So many memories, the first time I heard The Smiths and Joy Division, the way he warned us before the first play of Blue Monday by New Order that some of us may not like it. Him breaking the news to us about the death of Ian curtis, then a few weeks later Malcolm Owen of The Ruts. Hearing amazingly moving things like Shipbuilding by Robert Wyatt and Song to the siren by This Mortal Coil, whilst driving along with the show on the car radio. The light hearted joy of the Belle and Sebastian live sessions at his home.
After an emotional afternoon listening to people from all walks of life talking about the great man, we went to The Bell where our friends Ian and Russ turned the regular Tuesday night session into a Peel tribute night. They played masses of records which may well have disappeared without trace, had it not been for the great man. Soon we were all swapping memories of the first time we heard certain records and general John Peel memories.
It’s so strange that on all those occasions when we thought we were alone in our rooms, we were really part of a huge social gathering, which is as sharp and vivid in our collective memories as any physical meeting. I suppose that was one of his great strengths, in his quiet, slightly perplexed and undemonstrative way John Peel made us all part of something. No matter that some of his musical selections were on occasions testing to say the least, his was a totally inclusive brand of broadcasting where everyone and everything with a spark of originality was welcomed.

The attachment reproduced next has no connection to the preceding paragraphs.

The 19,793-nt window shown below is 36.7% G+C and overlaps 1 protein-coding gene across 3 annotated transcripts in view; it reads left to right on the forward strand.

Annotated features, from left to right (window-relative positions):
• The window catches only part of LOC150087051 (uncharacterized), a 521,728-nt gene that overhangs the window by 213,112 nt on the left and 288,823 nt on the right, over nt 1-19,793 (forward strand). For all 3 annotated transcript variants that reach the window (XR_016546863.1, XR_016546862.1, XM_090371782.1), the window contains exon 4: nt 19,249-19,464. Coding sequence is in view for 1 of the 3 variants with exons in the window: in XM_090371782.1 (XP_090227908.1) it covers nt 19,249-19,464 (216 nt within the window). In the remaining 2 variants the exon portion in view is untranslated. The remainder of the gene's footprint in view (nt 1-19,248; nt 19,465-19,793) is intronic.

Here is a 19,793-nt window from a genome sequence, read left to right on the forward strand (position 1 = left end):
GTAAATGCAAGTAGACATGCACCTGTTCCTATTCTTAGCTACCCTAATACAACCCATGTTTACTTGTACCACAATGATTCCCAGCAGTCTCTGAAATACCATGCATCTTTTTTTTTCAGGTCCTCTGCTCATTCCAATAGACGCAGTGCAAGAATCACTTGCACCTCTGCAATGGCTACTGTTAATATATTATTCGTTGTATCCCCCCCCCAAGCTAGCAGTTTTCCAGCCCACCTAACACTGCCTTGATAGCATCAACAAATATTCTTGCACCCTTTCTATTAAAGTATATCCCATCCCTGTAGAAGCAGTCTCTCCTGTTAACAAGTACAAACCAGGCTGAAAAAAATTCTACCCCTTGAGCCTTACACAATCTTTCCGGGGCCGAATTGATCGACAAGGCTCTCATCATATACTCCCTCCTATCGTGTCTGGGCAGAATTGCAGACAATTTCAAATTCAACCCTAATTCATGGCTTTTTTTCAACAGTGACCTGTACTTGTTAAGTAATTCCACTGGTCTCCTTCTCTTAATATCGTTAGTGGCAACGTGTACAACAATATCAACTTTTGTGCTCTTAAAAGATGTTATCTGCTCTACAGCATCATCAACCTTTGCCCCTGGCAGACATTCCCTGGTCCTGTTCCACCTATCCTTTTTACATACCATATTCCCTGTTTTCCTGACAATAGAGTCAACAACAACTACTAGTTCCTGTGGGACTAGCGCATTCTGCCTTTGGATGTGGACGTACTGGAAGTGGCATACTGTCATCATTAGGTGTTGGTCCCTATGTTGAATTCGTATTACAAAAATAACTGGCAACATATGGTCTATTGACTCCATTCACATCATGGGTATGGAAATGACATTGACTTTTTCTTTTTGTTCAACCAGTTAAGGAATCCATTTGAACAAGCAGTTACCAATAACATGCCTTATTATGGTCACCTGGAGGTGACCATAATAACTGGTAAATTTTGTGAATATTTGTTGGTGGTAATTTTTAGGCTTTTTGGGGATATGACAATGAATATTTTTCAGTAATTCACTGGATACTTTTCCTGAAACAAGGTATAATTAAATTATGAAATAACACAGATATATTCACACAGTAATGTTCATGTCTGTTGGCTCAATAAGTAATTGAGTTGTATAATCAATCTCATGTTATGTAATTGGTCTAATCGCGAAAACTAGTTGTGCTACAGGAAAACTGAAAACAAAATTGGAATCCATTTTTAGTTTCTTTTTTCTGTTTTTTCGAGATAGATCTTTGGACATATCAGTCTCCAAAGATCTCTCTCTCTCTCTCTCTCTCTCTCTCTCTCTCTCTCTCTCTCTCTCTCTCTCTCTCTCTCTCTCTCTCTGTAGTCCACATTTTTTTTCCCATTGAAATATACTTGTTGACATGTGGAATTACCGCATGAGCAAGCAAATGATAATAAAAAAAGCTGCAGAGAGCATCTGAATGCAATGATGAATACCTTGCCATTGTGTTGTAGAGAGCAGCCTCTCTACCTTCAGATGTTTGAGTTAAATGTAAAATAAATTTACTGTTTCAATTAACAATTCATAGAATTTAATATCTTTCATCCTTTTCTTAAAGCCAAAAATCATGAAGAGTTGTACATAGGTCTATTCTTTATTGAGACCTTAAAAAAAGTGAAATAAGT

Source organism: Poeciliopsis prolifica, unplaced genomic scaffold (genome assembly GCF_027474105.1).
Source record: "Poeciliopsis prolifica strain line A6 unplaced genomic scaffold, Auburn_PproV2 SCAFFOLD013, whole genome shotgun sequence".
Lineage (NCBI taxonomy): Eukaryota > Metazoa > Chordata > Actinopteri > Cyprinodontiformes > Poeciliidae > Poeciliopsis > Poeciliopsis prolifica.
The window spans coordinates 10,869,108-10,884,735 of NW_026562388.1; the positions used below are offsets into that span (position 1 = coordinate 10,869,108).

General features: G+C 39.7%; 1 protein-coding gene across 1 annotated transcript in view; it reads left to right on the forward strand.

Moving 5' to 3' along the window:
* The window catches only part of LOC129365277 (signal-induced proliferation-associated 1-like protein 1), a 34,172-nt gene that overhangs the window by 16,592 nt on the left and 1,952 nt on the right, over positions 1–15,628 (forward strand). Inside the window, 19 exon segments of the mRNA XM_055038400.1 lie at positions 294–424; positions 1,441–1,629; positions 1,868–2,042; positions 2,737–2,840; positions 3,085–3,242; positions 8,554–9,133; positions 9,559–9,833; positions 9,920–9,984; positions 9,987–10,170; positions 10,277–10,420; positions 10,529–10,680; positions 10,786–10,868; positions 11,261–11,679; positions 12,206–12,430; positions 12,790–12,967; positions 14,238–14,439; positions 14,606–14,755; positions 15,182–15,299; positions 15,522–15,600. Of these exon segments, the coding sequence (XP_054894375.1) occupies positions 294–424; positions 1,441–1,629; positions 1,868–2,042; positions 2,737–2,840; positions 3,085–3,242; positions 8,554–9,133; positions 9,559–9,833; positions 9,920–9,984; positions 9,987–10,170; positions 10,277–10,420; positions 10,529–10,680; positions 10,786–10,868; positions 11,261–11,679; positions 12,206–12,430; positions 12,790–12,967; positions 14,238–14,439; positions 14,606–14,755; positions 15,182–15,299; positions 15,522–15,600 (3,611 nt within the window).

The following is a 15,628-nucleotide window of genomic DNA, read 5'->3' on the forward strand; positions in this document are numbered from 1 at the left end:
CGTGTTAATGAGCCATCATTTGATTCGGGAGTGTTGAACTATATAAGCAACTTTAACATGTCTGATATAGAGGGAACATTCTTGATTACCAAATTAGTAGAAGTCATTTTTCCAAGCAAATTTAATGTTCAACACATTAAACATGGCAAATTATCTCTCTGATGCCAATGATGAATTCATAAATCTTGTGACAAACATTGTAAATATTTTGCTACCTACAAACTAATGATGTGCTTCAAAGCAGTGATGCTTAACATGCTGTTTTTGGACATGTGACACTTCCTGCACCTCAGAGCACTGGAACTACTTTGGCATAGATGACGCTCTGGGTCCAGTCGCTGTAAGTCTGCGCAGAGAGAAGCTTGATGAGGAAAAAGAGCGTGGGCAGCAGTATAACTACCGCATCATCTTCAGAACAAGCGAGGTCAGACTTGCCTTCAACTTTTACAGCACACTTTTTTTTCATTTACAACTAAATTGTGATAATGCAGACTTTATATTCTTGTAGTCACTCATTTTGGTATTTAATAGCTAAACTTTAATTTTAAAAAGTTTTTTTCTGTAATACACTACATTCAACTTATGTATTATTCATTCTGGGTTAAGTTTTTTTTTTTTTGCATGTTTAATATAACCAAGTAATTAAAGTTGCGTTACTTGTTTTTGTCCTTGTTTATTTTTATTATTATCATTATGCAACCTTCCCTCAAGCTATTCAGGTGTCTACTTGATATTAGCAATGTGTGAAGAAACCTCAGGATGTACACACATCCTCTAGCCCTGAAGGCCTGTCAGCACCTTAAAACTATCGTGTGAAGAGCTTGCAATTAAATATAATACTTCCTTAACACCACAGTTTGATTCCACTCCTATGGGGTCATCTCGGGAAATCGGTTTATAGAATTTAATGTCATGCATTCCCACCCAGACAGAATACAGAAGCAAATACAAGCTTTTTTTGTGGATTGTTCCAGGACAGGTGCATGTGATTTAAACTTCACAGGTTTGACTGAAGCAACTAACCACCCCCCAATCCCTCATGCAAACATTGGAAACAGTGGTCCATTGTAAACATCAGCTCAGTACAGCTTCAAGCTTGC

Of course Ian and Russ had to finish with John’s favourite record, Teenage Kicks by the Undertones. God knows how many times we’ve heard that record over the years, but last night it sounded as fresh and vital as ever. He sure could pick ‘em.
Well the first thing to say is that we were shocked by the lovely weather in Bilbao. Everyone has been telling us for weeks that we had to make sure we took our umbrellas and waterproofs with us, because aside from The Guggenheim the one thing everyone knows about the place is that it gets a lot of rain.
So it was rather odd to be walking around in very warm sunshine, wondering exactly why we had packed that very warm jumper?
Lots of highlights - The amazing first sight of “that” wonderful museum as the bus from the airport emerges from a long tunnel through one of the many hills, which circle the city. Suddenly there it is right it front of you. In fact if you are sitting on the right hand side of the bus you feel as though you could almost reach out and stroke the mysteriously curved titanium clad exterior of the building.